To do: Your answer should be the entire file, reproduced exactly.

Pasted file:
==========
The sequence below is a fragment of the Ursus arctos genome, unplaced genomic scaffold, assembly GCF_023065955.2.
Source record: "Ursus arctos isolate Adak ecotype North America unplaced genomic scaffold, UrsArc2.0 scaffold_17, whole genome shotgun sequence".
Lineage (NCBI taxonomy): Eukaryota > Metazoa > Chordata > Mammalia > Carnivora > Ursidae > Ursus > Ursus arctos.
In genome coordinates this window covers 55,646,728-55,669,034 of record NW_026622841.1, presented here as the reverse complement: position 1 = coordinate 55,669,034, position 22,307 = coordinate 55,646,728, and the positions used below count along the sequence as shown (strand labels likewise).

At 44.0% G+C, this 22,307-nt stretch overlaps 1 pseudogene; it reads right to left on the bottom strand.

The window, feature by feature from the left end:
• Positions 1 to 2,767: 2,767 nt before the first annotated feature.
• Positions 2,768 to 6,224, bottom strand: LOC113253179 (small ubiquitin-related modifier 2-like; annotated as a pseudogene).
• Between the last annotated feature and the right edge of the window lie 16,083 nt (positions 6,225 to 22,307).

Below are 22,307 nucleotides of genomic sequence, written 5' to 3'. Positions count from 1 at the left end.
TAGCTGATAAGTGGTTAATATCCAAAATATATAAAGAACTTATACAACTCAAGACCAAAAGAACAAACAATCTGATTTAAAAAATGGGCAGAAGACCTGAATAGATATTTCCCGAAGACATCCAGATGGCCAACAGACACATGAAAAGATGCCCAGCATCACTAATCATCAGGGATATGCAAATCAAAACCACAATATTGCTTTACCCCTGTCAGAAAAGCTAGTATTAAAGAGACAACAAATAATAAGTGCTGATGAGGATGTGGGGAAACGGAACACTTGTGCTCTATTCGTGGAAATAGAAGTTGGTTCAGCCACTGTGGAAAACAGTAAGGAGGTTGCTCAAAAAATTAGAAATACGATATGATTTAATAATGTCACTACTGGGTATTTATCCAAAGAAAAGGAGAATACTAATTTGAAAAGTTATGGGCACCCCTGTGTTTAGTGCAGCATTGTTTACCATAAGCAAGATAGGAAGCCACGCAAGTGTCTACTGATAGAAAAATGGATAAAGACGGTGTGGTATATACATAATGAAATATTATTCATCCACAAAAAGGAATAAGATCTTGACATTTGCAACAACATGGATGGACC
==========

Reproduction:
The sequence below is a fragment of the Ursus arctos genome, unplaced genomic scaffold, assembly GCF_023065955.2.
Source record: "Ursus arctos isolate Adak ecotype North America unplaced genomic scaffold, UrsArc2.0 scaffold_17, whole genome shotgun sequence".
Lineage (NCBI taxonomy): Eukaryota > Metazoa > Chordata > Mammalia > Carnivora > Ursidae > Ursus > Ursus arctos.
In genome coordinates this window covers 55,646,728-55,669,034 of record NW_026622841.1, presented here as the reverse complement: position 1 = coordinate 55,669,034, position 22,307 = coordinate 55,646,728, and the positions used below count along the sequence as shown (strand labels likewise).

At 44.0% G+C, this 22,307-nt stretch overlaps 1 pseudogene; it reads right to left on the bottom strand.

The window, feature by feature from the left end:
• Positions 1 to 2,767: 2,767 nt before the first annotated feature.
• Positions 2,768 to 6,224, bottom strand: LOC113253179 (small ubiquitin-related modifier 2-like; annotated as a pseudogene).
• Between the last annotated feature and the right edge of the window lie 16,083 nt (positions 6,225 to 22,307).

Below are 22,307 nucleotides of genomic sequence, written 5' to 3'. Positions count from 1 at the left end.
TAGCTGATAAGTGGTTAATATCCAAAATATATAAAGAACTTATACAACTCAAGACCAAAAGAACAAACAATCTGATTTAAAAAATGGGCAGAAGACCTGAATAGATATTTCCCGAAGACATCCAGATGGCCAACAGACACATGAAAAGATGCCCAGCATCACTAATCATCAGGGATATGCAAATCAAAACCACAATATTGCTTTACCCCTGTCAGAAAAGCTAGTATTAAAGAGACAACAAATAATAAGTGCTGATGAGGATGTGGGGAAACGGAACACTTGTGCTCTATTCGTGGAAATAGAAGTTGGTTCAGCCACTGTGGAAAACAGTAAGGAGGTTGCTCAAAAAATTAGAAATACGATATGATTTAATAATGTCACTACTGGGTATTTATCCAAAGAAAAGGAGAATACTAATTTGAAAAGTTATGGGCACCCCTGTGTTTAGTGCAGCATTGTTTACCATAAGCAAGATAGGAAGCCACGCAAGTGTCTACTGATAGAAAAATGGATAAAGACGGTGTGGTATATACATAATGAAATATTATTCATCCACAAAAAGGAATAAGATCTTGACATTTGCAACAACATGGATGGACC